Coffee Farmers Eliminate the Middle Man
Coffee Farmers Eliminate the Middle Man
Purveyors of food that's said to be better for us or for the planet deploy a growing number of adjectives -- organic, Fair Trade, sustainable, local, natural, vegetarian, humane, low-carbon, small-scale or slow -- to sell their wares.
Here's another: Farmer-owned.
Being farmer-owned is the unique selling proposition of the Pachamama Coffee Cooperative, a company owned by more than 100,000 coffee farmers who have formed co-ops in Ethiopia, Guatemala, Peru, Nicaragua and Mexico. They have been selling their organic, Fair Trade beans to customers in the U.S. through select retail outlets since 2006. Now, in a twist, and with hopes of expanding their business, they are selling directly to consumers through a website called CoffeeCSA.org.
CSAs -- the initials stand for community-supported agriculture -- have been spreading like wildflowers in recent years. Typically, consumers contract directly with a nearby farmer to buy a weekly assortment of fruits, vegetables, eggs, meat or other farm goods, usually for a fixed fee, in return for which they get a share of the harvest, depending on what's in season at any given time.
(Quick aside: My wife and I belonged to a CSA for two years. The produce was excellent. I can enthusiastically recommend CSAs to anyone who has always yearned to add a whole lot more kale to his or her diet.)
With a Coffee CSA, your harvest is predictable -- you choose a coffee region and contract online with a farmer, for a minimum of two pounds of coffee per month. The coffee that you get, delivered by mail, won't necessarily come from that farmer, but it will come from that farmer's local cooperative. For example, if you were to subscribe to Belhermina Aguilar's three-acre farm in the Santa Teresa Valley of Peru, you will receive coffee from her farmer-owned cooperative. Hers is one of about 50 families in the coop. You can also, if you choose, watch a video of her and her family. Here's more on how Coffee CSA works.
Last week, I spoke via Skype with Thaleon Tremain, who is the CEO of CoffeeCSA.org. Tremain, who is 39, got interested in cooperatives while working as a Peace Corps volunteer in Bolivia, where he managed a microcredit fund for a small agricultural coop. "I learned first-hand that the person who works the hardest -- the farmer -- is paid the least," he says.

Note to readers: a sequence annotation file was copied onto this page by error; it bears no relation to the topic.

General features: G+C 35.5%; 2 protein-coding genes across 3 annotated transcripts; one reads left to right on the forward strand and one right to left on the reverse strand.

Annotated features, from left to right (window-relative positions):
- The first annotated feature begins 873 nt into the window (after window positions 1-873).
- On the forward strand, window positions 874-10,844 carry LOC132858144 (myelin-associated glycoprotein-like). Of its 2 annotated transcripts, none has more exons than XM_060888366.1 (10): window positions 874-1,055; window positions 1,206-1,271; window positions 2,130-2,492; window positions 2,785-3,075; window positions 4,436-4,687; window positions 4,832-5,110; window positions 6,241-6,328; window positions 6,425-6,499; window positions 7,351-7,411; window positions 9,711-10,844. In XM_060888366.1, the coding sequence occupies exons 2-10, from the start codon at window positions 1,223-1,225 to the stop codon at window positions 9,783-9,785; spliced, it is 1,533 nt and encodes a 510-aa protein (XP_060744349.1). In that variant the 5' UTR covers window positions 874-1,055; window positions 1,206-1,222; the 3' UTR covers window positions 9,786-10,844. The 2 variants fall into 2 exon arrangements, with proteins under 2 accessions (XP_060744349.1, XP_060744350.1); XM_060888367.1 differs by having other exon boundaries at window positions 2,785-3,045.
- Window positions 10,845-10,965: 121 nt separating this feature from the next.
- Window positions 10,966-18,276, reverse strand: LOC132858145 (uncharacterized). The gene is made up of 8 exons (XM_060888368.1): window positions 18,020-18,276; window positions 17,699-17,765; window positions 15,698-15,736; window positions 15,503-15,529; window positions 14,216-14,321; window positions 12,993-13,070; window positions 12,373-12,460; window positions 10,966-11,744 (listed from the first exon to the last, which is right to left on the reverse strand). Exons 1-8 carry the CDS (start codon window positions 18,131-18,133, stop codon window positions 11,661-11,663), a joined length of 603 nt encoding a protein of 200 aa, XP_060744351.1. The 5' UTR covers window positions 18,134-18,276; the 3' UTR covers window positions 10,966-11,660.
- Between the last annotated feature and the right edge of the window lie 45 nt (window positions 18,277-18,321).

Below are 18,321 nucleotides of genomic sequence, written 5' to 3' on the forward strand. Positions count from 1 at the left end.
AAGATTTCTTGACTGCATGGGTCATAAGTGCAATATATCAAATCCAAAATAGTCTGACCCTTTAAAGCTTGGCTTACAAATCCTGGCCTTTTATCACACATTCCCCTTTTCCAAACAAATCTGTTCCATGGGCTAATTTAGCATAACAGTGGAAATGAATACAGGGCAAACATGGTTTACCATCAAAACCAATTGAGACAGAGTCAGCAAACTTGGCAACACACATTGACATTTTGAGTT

The idea of farmer-owned businesses isn't new, Tremain notes. In the U.S., Ocean Spray, Organic Valley and Florida's Natural are all farmer-owned brands. All are intended to capture more of the value in the ag-food-retail chain and return it to farmers.
"We're definitely capturing more value for the farmers," Tremain said. "They own the business. They invested in it. Only farmers are on the board of directors."
The typical grower of Fair Trade coffee, he told me, was paid about $2.18 per pound in 2010. The Pachamama Coop collects about $8.50 per pound, about half of which is returned directly to growers; the other half is invested in the business, which ultimately benefits the growers.
Until recently, Pachamama sold mostly to food coops and small retailers in 16 states. Most are on the West Coast -- the firm is based in Newcastle, Calif. -- although its biggest single outlet was the Park Slope Food Coop in Brooklyn. "Once we get customers, we keep them, but they're hard to get," Tremain said.
CoffeeCSA is an attempt to expand the market by selling directly to consumers. The idea, he said, is to mimic the success of websites like Kiva that connect Americans to poor people trying to improve themselves through commerce. "We're not just selling coffee,” Tremain said. "We're selling a relationship."
Whether consumers will pay extra for the knowledge that they are supporting responsible farmers remains an open question. Coffee from CoffeeCSA costs just under $10 a pound, plus $10 shipping. The more you buy, the better the deal -- two pounds per month costs $29.98, 10 pounds per month costs $109.98 -- so the product may have more appeal to small businesses, offices, churches, etc., who need more coffee. Subscriptions are flexible, and they can be cancelled at any time.
CoffeeCSA subscriptions are also available on LocalHarvest.org, a popular director of farmers markets, family farms and other sources of sustainable food. A low budget operation for now, CoffeeCSA will also spread the word using Twitter and Facebook. They're building their business from the grounds up.